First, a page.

Peter spends much time drawing an analogy between trains and reason. However, while this illustrates his claim that reason is not the only path to knowledge, that is all it does: it provides no evidence for that claim. Indeed, a better analogy is to equate reason to all forms of travel, including trains, planes, automobiles and feet. Some people follow the tried and true paths, never going beyond their limited horizons. A very few climb the heights of the Himalayas. We live in the real world, and in principle, everything that can be known about the real world is accessible to reason, though not necessarily easily. The correct analogy to other alleged routes to knowledge is not boldly hiking where no one has gone before, but thinking you can visit Mars by sitting at home wishing about it instead of going to the trouble of inventing a spaceship.

Maybe positivists have “defined” scientific knowledge as the only kind. Fortunately, I am not a positivist. I have given ample proofs of the necessity for reason. Peter has not yet attempted to refute them.

As for physical learning, I’m sure that even positivists can play tennis! Indeed, physical training, though it is only partially at a conscious level, is yet another example of my Inquiry Method, as it involves learning by experiment what does and does not work in the real world.

Reason does not fail the test of reality. No other model is seen to be better. That scientists often make bad philosophers is sad but true. Furthermore, I find it irritating that Peter “recalls” that I “poured scorn” on their subjectivist views of quantum mechanics. I did not merely scorn them, I disproved them. Their error is very simple, involving an obvious failure to distinguish between the means of observation and the presence of an observer. If I have made a mistake in my proof, I welcome Peter’s or anyone else’s counter-arguments.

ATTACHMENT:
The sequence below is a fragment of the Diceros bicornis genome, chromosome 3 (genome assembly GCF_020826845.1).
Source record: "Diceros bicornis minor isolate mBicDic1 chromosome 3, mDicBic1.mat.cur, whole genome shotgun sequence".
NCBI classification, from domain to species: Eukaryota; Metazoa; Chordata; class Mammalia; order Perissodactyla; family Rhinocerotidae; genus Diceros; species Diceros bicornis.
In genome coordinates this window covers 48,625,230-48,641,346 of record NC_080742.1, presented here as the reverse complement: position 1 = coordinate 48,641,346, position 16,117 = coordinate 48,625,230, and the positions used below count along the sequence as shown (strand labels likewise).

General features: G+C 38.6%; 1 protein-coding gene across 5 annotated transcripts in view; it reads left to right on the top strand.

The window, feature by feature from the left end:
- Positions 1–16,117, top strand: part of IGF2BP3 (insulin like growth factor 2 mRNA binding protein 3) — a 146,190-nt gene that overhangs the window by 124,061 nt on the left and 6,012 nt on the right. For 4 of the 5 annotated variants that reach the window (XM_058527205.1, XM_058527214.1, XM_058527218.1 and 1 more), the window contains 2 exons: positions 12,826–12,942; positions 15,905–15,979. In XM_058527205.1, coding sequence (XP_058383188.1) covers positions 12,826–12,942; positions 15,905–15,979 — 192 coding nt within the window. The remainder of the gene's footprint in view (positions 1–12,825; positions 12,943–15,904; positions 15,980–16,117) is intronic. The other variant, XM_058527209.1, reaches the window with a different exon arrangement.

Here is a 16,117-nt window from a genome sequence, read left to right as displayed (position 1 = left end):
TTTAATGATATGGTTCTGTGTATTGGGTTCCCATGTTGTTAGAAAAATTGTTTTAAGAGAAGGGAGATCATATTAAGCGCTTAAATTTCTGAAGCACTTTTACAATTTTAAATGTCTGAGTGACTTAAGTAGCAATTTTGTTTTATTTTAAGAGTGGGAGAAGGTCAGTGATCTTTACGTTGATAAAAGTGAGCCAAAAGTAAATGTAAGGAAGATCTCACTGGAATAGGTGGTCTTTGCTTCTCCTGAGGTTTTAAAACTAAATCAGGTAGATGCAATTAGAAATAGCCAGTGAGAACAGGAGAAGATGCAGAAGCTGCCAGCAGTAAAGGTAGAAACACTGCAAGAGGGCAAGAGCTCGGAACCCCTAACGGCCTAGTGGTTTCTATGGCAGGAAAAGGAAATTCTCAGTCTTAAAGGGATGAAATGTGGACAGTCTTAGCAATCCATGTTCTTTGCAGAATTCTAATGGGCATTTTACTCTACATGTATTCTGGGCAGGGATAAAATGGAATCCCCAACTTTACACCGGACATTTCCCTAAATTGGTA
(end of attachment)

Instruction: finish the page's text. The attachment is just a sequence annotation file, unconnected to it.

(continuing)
Peter claims that art and lack of consensus prove the deficiencies of reason.

Future Philosophical Reflections will look at the purpose of art, but for now I’ll just say that the valid purpose of the fine arts is “soul food”. That means, to bring to people’s immediate sensory/emotional perception the values and virtues they need in their lives, to show them how life can and should be lived, to inspire them with a view of what men and existence can be at their best. Art is not a primary source of knowledge. Art is a reflection or embodiment of the artist’s philosophy, and as such, anything the artist teaches us is the result of that philosophy. A confused, unexamined or life-hating philosophy will reflect itself in art of the same quality: a rational philosophy will reflect itself in great art (given talent!). Basically, any truths we gain from art are the fruits of reason, whether ours or someone else’s. A different way of presenting truth does not imply a different process for reaching it.

Lack of consensus is an interesting point, though not in the way Peter argues. The best he can conclude is not that mysticism has any value, but that there are no “ultimate truths”, or they are forever beyond us. Of course, much of Philosophical Reflections has been spent refuting those destructive notions. But against the few years over the centuries when the flame of reason burned, lie the 40,000 to 500,000 years (depending on your definitions) in which humanity was ruled by mysticism. If mysticism could tell us anything, we should know it by now. In those dark millennia of mysticism, all we got was living in hovels, under the heel of a king ruling our bodies with a sword, and priests ruling our minds with mystical claims.